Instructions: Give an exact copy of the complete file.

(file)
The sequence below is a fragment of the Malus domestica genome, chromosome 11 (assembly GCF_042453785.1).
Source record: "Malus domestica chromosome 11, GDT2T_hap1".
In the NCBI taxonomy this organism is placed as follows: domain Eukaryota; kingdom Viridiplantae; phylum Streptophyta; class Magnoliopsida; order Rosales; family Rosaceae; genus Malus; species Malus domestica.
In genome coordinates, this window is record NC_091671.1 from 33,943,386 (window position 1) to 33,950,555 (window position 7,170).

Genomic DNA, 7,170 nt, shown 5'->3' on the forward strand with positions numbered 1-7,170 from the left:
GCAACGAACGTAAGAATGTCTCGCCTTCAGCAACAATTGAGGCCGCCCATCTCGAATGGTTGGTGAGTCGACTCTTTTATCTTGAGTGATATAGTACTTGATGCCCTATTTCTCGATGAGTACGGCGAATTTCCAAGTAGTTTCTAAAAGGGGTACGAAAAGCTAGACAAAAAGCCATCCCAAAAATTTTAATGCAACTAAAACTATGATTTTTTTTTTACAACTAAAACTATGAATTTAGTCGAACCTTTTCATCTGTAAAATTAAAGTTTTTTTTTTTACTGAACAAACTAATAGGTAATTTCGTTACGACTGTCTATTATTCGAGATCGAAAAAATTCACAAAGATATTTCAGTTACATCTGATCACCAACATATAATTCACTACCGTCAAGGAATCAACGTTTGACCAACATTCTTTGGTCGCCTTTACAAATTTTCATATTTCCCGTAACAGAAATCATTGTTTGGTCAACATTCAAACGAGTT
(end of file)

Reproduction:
The sequence below is a fragment of the Malus domestica genome, chromosome 11 (assembly GCF_042453785.1).
Source record: "Malus domestica chromosome 11, GDT2T_hap1".
In the NCBI taxonomy this organism is placed as follows: domain Eukaryota; kingdom Viridiplantae; phylum Streptophyta; class Magnoliopsida; order Rosales; family Rosaceae; genus Malus; species Malus domestica.
In genome coordinates, this window is record NC_091671.1 from 33,943,386 (window position 1) to 33,950,555 (window position 7,170).

Genomic DNA, 7,170 nt, shown 5'->3' on the forward strand with positions numbered 1-7,170 from the left:
GCAACGAACGTAAGAATGTCTCGCCTTCAGCAACAATTGAGGCCGCCCATCTCGAATGGTTGGTGAGTCGACTCTTTTATCTTGAGTGATATAGTACTTGATGCCCTATTTCTCGATGAGTACGGCGAATTTCCAAGTAGTTTCTAAAAGGGGTACGAAAAGCTAGACAAAAAGCCATCCCAAAAATTTTAATGCAACTAAAACTATGATTTTTTTTTTACAACTAAAACTATGAATTTAGTCGAACCTTTTCATCTGTAAAATTAAAGTTTTTTTTTTTACTGAACAAACTAATAGGTAATTTCGTTACGACTGTCTATTATTCGAGATCGAAAAAATTCACAAAGATATTTCAGTTACATCTGATCACCAACATATAATTCACTACCGTCAAGGAATCAACGTTTGACCAACATTCTTTGGTCGCCTTTACAAATTTTCATATTTCCCGTAACAGAAATCATTGTTTGGTCAACATTCAAACGAGTT